Baccalaureate 2009 Address: Mary Helen Miller '09
Story posted May 22, 2009
By Mary Helen Miller '09
DeAlva Stanwood Alexander Prize Winner, First Prize
May 22, 2009
Nearing the end has a way of bringing up memories from the beginning. Now that we're finishing up at Bowdoin, I've been thinking back to those first days.
I remember that when my parents dropped me off at Bowdoin at the beginning of freshman year, one of the last things they said to me was "We're never going to call you." They told me I was always welcome to call, but they weren't planning to contact me because they didn't want to bother me.
While their decision seems reasonable now, my memory of it is somewhat traumatic: I'm standing alone outside of Coleman Hall, my parents are driving away down College Street. My mom leans her whole torso outside the passenger side window and yells back to me,
"Don't expect to hear from us, EVER AGAIN!" My dad laughs manically from inside the car, and steps on the gas, burning rubber. They whiz away, back to Tennessee. And I am left. I turn around to this seemingly huge campus, and feel lost, excited and scared.
Since then, my parents have almost kept their promise. They've called me about six times in the past four years, though I check in with them about once a week. This seems to be more frequently than some of my classmates talk to their parents and much, much less often than others. I had one roommate whose parents called a few times each day. Sometimes when she was on the phone with her mother, my roommate would say to me, "Mary Helen, my mom wants to know what you ate for dinner." I'd grudgingly give her an answer, but there's no way I'd tell my own parents what I ate at meals. The truth might make them too jealous. And they've never asked me. Maybe they were afraid my answer would be Cheetos.
By not nagging me about what I put on my salad or what classes I was planning to take, I think my parents were trying to give me space. On that first day of college, I was overwhelmed, and quite frankly scared, by the four years of space that surrounded me. This space dwarfed me. I wondered, did I need to have something to show for myself at each step along the way? And if I did, did it still count as space?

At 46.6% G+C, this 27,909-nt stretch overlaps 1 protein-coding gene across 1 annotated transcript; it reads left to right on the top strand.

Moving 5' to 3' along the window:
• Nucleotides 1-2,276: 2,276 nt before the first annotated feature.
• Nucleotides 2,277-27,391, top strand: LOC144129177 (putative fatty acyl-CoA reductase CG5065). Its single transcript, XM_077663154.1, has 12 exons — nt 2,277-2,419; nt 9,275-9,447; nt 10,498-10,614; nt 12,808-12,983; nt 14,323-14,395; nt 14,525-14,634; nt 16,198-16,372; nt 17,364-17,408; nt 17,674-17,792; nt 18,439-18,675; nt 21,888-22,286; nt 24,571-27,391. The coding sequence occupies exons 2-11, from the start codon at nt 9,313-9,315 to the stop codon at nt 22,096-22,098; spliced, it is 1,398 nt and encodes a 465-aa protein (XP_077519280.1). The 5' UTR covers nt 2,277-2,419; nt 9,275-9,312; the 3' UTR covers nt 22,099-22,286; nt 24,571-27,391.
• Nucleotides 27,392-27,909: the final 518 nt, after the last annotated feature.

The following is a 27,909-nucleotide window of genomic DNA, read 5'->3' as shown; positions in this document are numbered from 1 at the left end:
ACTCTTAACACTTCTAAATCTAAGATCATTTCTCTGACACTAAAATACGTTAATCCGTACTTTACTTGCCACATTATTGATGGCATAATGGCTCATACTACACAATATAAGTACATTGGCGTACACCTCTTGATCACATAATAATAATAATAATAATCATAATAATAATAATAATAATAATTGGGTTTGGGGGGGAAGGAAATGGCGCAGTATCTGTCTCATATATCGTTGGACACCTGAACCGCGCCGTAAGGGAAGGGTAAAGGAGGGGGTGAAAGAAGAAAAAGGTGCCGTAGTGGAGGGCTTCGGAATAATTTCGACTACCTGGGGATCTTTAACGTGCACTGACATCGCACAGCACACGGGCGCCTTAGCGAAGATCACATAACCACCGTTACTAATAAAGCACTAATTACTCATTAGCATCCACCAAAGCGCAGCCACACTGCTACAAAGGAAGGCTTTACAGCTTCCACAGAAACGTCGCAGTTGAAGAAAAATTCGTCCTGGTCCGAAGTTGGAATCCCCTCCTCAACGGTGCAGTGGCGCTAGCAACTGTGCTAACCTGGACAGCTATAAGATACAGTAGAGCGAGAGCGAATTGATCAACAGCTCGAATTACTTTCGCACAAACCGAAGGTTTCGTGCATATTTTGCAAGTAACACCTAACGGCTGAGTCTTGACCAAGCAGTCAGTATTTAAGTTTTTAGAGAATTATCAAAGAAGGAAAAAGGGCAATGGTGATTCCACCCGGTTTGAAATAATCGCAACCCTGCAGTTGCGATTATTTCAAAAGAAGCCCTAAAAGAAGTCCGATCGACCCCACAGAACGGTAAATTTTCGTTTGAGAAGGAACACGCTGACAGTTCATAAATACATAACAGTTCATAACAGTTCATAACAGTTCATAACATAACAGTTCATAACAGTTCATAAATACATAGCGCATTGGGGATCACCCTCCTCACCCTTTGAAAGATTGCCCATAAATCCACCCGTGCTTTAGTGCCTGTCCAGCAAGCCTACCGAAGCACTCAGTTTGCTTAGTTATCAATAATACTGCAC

These days, a college degree is a hot item. It seems strange now, but the very earliest Bowdoin students may have thought it peculiar that we're having such huge celebration for earning a diploma. In those days, more than 200 years ago, students might go to college for a year or two, without the goal of completing a degree. If you spent a couple of years at Bowdoin and then left, nobody would call you a college dropout. In fact, people would probably regard you as a better thinker, learner or person, just because you studied here for a little while. In those days, you certainly did not need a college degree to pursue a professional career. If you wanted to become a doctor, you could skip the liberal arts and go straight to medical school. You came to places like Bowdoin because it offered the space to become a more whole person; one who would make a good minister, teacher or statesman.
Two hundred years ago, only five of the 11 members of the Class of 1809 actually graduated from Bowdoin. But, both graduates and non-graduates went on to careers in the clergy, agriculture, teaching, government, law, banking, medicine and sailing. One non-graduating member of the Class of 1809 even became a U.S. congressman. One hundred years later, the Class of 1909 yielded a larger percent of graduates — with two-thirds of its members graduating. In terms of career choice, the non-graduates outdid the graduates for this class. Those who completed the full four years entered occupations that were expected, and let's face it, kind of boring: doctor, engineer, journalist, supreme court justice. The non-graduates, on the other hand, went into more glamorous fields: professional baseball, acting and meat-packing.